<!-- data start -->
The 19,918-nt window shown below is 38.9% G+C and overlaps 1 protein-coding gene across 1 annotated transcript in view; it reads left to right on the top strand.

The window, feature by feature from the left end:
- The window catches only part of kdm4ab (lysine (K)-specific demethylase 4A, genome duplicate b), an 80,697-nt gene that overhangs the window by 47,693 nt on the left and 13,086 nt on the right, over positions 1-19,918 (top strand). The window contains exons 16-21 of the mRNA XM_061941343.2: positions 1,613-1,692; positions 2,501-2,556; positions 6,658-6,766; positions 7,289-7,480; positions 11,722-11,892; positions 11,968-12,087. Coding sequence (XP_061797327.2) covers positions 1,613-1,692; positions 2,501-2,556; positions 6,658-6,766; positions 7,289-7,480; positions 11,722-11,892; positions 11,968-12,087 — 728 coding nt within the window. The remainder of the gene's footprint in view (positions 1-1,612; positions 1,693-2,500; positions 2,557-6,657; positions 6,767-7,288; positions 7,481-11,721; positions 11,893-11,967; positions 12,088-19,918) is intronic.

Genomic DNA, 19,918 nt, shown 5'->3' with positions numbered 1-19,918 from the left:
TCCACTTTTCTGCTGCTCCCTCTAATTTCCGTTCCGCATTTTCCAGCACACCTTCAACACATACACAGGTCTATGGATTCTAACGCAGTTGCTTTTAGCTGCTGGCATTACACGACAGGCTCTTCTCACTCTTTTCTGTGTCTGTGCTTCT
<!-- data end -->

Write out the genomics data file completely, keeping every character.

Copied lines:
The 19,918-nt window shown below is 38.9% G+C and overlaps 1 protein-coding gene across 1 annotated transcript in view; it reads left to right on the top strand.

The window, feature by feature from the left end:
- The window catches only part of kdm4ab (lysine (K)-specific demethylase 4A, genome duplicate b), an 80,697-nt gene that overhangs the window by 47,693 nt on the left and 13,086 nt on the right, over positions 1-19,918 (top strand). The window contains exons 16-21 of the mRNA XM_061941343.2: positions 1,613-1,692; positions 2,501-2,556; positions 6,658-6,766; positions 7,289-7,480; positions 11,722-11,892; positions 11,968-12,087. Coding sequence (XP_061797327.2) covers positions 1,613-1,692; positions 2,501-2,556; positions 6,658-6,766; positions 7,289-7,480; positions 11,722-11,892; positions 11,968-12,087 — 728 coding nt within the window. The remainder of the gene's footprint in view (positions 1-1,612; positions 1,693-2,500; positions 2,557-6,657; positions 6,767-7,288; positions 7,481-11,721; positions 11,893-11,967; positions 12,088-19,918) is intronic.

Genomic DNA, 19,918 nt, shown 5'->3' with positions numbered 1-19,918 from the left:
TCCACTTTTCTGCTGCTCCCTCTAATTTCCGTTCCGCATTTTCCAGCACACCTTCAACACATACACAGGTCTATGGATTCTAACGCAGTTGCTTTTAGCTGCTGGCATTACACGACAGGCTCTTCTCACTCTTTTCTGTGTCTGTGCTTCT